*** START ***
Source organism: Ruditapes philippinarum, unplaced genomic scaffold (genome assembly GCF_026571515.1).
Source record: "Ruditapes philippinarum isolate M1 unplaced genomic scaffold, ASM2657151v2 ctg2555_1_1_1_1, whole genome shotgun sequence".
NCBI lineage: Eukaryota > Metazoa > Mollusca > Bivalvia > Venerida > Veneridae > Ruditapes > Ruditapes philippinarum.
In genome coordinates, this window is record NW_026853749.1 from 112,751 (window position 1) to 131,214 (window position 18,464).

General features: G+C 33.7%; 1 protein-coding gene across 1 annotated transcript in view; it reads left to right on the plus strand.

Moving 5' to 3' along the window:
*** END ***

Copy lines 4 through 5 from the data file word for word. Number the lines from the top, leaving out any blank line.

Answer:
In genome coordinates, this window is record NW_026853749.1 from 112,751 (window position 1) to 131,214 (window position 18,464).

General features: G+C 33.7%; 1 protein-coding gene across 1 annotated transcript in view; it reads left to right on the plus strand.